Women craft a quilt to raffle at Fireman's Carnival


April 01, 1999|By Judy Reilly | Judy Reilly,SPECIAL TO THE SUN

QUILTS, THOSE perennial favorites for bedcovers and wall hangings, have also become a means for fund raising.

Across the county, groups of women are forming contemporary quilting bees that decide on quilt patterns, shop for fabrics and then get down to piecing and quilting to produce a work of community art that's raffled or auctioned for a favorite cause.

At Elmer Wolfe Elementary School, a dedicated group of creative hand-crafters has been getting together every Monday night for a year to produce a queen-size quilt that will be raffled on the last day of this year's New Windsor Fireman's Carnival in May. The star-patterned quilt in burgundy, gold and green is entirely hand-sewn.

Proceeds will go toward the construction of a new playground at Elmer Wolfe. Raffle tickets cost $1.

The quilters are Elmer Wolfe parents Beth Baran, Kendall Hopkins, Tammi Robinson, Caroline Amsell, Ivy Storey, Sharon Gregory and Colleen Williar. They are enjoying the process so much that quilting could become a tradition at the school.

"We're hoping to do a quilt a year," Williar said.

Information and raffle tickets: 410-751-2070.

Library exhibits quilt

Those who admire quilts and enjoy books should trek over to the Taneytown library, where a quilt depicting books is on display. The friendship quilt was designed and quilted by employees at the Westminster library to raise money for the library's endowment fund. The quilt will be raffled April 26. Tickets are $3 or two for $5.

Information: 410-751-1980.

Holy Week Services

An annual Good Friday tradition in Taneytown is "The Seven Last Words of Christ," a spiritual walk that starts at noon.

The walk lasts three hours and begins and ends at Messiah United Methodist Church, 25 Middle St. Stops are made at Taneytown Presbyterian and Trinity Lutheran churches, Grace United Church of Christ and St. Joseph's Roman Catholic Church. A brief homily and music, led by both lay ministry and pastors, are offered at each church; each stop lasts a half-hour.

Holy Week culminates in Taneytown with an ecumenical Easter Sunrise service at 6: 30 a.m. at Messiah United Methodist Church. Information: 410-751-1203 or 410-756-6085.

Linwood Brethren Church holds its annual Easter Sunrise Service at 6: 30 a.m. The church is at 575 McKinstry's Mill Road. Information: Dan Ceary, pastor, 410-775-2200.

St. Paul's United Methodist Church in New Windsor also has a sunrise service, which is led by the church's youth members. The church is at 200 Main St., New Windsor.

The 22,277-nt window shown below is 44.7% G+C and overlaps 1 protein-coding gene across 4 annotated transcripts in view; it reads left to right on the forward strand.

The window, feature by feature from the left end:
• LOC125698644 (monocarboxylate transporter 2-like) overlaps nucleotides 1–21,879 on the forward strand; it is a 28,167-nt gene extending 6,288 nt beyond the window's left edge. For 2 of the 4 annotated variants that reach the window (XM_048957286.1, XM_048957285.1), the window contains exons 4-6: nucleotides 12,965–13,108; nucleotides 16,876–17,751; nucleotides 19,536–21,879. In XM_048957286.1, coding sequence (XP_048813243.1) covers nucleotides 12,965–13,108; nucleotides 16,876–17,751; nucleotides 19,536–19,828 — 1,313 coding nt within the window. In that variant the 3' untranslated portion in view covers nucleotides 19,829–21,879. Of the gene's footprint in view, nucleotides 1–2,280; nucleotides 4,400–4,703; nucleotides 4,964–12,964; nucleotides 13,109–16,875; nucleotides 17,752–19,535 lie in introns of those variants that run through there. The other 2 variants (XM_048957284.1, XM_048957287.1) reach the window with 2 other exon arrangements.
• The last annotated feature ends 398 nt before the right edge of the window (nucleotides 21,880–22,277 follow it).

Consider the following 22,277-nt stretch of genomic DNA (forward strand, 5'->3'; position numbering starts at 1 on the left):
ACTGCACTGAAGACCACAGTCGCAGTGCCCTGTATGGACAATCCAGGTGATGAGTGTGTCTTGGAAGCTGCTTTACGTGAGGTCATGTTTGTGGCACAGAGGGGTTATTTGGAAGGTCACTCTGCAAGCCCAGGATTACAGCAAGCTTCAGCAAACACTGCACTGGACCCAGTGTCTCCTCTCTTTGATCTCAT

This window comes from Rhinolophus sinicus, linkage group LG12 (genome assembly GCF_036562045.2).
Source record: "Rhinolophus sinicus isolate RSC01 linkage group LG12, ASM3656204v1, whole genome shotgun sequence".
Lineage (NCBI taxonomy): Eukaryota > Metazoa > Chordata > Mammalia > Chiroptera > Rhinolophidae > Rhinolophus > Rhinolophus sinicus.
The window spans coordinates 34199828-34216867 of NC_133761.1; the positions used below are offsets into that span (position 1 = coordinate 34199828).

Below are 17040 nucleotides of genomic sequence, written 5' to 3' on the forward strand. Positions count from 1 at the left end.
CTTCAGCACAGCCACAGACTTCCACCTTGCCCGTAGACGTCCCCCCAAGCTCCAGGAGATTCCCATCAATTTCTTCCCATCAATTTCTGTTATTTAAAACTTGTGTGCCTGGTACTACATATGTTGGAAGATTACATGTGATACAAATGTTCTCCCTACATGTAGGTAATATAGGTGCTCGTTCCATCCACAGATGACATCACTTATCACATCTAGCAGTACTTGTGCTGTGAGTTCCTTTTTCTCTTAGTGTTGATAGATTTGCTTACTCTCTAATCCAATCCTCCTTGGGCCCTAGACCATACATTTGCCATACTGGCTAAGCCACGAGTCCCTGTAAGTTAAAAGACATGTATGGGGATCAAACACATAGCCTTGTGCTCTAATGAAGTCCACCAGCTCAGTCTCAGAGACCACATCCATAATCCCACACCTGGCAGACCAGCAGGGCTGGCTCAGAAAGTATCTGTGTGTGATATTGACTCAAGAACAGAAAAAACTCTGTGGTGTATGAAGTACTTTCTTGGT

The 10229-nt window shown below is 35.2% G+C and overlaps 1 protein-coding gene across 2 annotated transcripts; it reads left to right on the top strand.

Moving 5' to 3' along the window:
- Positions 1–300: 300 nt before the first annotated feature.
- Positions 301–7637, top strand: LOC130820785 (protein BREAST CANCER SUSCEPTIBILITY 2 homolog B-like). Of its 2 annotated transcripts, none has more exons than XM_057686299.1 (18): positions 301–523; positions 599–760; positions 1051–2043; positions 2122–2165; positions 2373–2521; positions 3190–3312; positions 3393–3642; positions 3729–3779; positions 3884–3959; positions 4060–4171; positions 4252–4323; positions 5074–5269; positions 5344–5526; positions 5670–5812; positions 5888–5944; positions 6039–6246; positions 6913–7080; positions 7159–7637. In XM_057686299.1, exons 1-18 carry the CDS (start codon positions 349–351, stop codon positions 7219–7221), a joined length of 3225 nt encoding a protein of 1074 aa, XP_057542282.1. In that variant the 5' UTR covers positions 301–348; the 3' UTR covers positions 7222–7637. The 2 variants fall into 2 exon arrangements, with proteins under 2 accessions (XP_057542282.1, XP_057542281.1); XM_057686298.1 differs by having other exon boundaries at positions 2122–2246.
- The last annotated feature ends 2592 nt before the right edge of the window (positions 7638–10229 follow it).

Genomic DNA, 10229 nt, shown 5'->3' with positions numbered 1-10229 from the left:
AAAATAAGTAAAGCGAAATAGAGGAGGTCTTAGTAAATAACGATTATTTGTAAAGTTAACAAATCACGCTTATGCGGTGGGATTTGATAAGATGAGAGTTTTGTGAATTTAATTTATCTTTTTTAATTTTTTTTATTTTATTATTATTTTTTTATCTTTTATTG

Information: 410-635-2442.

Rick Barber at CCC

Having grown up in the Midwest, the Civil War was a tragic event I read about in history class.

Here in Carroll, it's still a presence: in the 18th- and 19th-century homes whose residents might have helped soldiers on the road to Gettysburg; in the backyards and fields where children and Civil War buffs may still find artifacts; and in the old cemeteries where a soldier may be buried.

Many Northwest Carroll residents are known for their keen interest in the war, and for participation in round-table discussions, research and re-enactments. One of the most enthusiastic is Rick Barber, a graduate of Francis Scott Key High School. Barber and his family have become regional experts in the life of a soldier and his family during the Civil War, and travel the region giving living-history demonstrations.

On April 17, at Carroll Community College, you will get a chance to see Barber's portrayal of the life of a Confederate foot soldier, complete with the weapons, accouterments and personal items needed and used by a Civil War infantryman.

Barber's portrayal is part of "Maryland and the Civil War: A Regional Perspective," offered by the college in an all-day workshop. The cost is $15 for those who register before April 9.

Information: 410-386-8000.

Laugh and Cry Movie Guide

Sometimes you just need a good cry or an unstoppable belly laugh. I've discovered a reference for both in "The Laugh and Cry Movie Guide" by Cathie Glenn Sturdevant.

It lists and cross-indexes hundreds of movies according to categories of tear-jerkers, comedies and even those movies that help us move through life changes. I found the book at the library, and my entire family (especially our teen-agers) is using it to help choose our next video rental.

Judy Reilly's Northwest neighborhood column appears each Thursday in the Carroll County edition of The Sun.

Pub Date: 4/01/99

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